Ending Family Separation Won't Solve Racial Nationalism in the U.S.

While many enjoyed Father's Day with their families, Democratic members of Congress visited immigrant detention centers in New Jersey and Texas. Meanwhile, Republicans can't inspire a single member to support legislation to end family separation at the border. Many were surprised, including Republicans, when outspoken white supremacist, Corey Stewart, won the GOP nomination for US Senator during the June 12 Virginia primary.  Meanwhile, Democrats saw a wave of progressive nominations in key districts. These aren't just anomalies in the GOP.  Support for white national sentiment is still a non-trivial factor to contend with in America, even post-Charlottesville. Which means looking toward November, opposition to family separation and dog-whistle policies cannot simply be wedge issues. If Democrats are going to take this stand, they need to acknowledge and address the racial nationalism underpinning all of it.

How did Freitas not win?!

Stewart is a quintessential Trumpian Republican. He supports a crackdown on so-called “sanctuary cities” and a ramp up in deportations. He personally brags about his efforts in Prince William County that detained and handed over 8,000 people to ICE. And his vehement support for preserving confederate monuments was the cornerstone of his failed run for VA Governor in 2017. He lost the primary just two months before the infamous Unite the Right white supremacy rally in Charlottesville in August 2017.

Even his Tea Party-embracing challenger, Nick Freitas, called out Stewart for engaging in the “dog-whistling of White supremacists, anti-Semites, and racists.” Freitas is a libertarian-leaning, two-tour Iraq war veteran, Virginia House Delegate from District 30—which Trump won by more than 25 points in 2016—who received massive, late-game money from the Koch brothers and Senators Rand Paul (KY) and Mike Lee (UT).

Stewart certainly had better name recognition statewide, but we're clearly ignoring the likely role of his apologist take on white supremacy and dog-whistle support of Southern heritage and immigration had in his win.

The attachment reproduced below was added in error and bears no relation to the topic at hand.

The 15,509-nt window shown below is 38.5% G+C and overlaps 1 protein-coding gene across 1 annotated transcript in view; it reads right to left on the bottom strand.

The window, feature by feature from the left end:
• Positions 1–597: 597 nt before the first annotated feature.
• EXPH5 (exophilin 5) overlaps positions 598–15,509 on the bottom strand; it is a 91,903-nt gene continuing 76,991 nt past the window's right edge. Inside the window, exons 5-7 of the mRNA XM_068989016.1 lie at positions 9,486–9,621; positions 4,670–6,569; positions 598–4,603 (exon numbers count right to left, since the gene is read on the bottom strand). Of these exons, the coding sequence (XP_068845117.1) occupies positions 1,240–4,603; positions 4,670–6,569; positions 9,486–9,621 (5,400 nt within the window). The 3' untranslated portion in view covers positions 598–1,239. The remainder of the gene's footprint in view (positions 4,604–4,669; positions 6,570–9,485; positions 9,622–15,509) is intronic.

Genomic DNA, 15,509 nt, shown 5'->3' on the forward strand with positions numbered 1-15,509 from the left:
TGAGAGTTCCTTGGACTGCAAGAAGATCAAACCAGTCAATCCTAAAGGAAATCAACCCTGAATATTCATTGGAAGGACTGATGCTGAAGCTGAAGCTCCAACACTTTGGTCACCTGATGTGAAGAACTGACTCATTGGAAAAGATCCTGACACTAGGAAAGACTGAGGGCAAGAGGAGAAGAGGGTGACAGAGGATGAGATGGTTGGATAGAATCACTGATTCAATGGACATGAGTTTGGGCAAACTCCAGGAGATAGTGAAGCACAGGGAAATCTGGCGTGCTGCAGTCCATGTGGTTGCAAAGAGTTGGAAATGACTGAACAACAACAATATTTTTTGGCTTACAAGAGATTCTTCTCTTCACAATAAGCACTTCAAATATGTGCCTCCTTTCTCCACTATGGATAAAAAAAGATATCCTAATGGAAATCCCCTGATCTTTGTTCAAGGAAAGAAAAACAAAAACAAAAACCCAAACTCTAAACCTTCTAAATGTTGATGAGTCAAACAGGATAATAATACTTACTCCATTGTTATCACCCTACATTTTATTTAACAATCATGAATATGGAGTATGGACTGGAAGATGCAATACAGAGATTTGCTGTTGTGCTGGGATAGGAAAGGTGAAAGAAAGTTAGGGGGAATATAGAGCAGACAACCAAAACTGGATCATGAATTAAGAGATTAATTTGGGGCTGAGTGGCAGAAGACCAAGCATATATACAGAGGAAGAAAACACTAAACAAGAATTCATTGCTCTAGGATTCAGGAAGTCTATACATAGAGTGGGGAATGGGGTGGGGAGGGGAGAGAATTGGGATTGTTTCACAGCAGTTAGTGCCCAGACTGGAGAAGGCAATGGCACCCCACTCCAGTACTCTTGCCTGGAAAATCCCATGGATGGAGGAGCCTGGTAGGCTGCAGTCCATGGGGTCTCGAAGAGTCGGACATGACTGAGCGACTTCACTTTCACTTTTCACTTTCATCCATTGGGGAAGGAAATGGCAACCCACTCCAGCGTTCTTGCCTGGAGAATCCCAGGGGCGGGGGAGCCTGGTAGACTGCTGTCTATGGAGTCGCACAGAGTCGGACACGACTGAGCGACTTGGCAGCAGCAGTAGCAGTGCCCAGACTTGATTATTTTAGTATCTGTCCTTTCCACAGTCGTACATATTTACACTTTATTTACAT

White Nationalism is More prevalent than we Realize

Racial nationalism is a form of nationalism in which citizens hold an affinity toward their nation and national destiny based on definitions of race and ethnicity. It doesn't have to be just the color of one's skin, but also culture, language, and religion.

Not only does America have a long history of racial nationalism to contend with but also persistent racial sentiment. The University of Virginia Center for Politics conducted polling of racial attitudes after Charlottesville that revealed troubling realities. While they found only(!) 8 percent of respondents support white nationalism and 4 percent support neo-Nazism, a surprising share of respondents—39 percent—felt that “white people are currently under attack in this country”. Thirty-one percent strongly or somewhat agreed that the country needs to “protect and preserve its White European heritage”, despite 89 percent agreeing that all races should be treated equally.

Evidently, a rejection of racism does not imply a rejection of racial identity.

Stewart found an effective cultural wedge issue in confederate monuments—as 67 percent of white respondents want to keep the monuments. Self-identified Republicans were more passionate than Independents to keep the monuments—81 percent over 62 percent—while identified Democrats lacked passion to remove them—only 46 percent.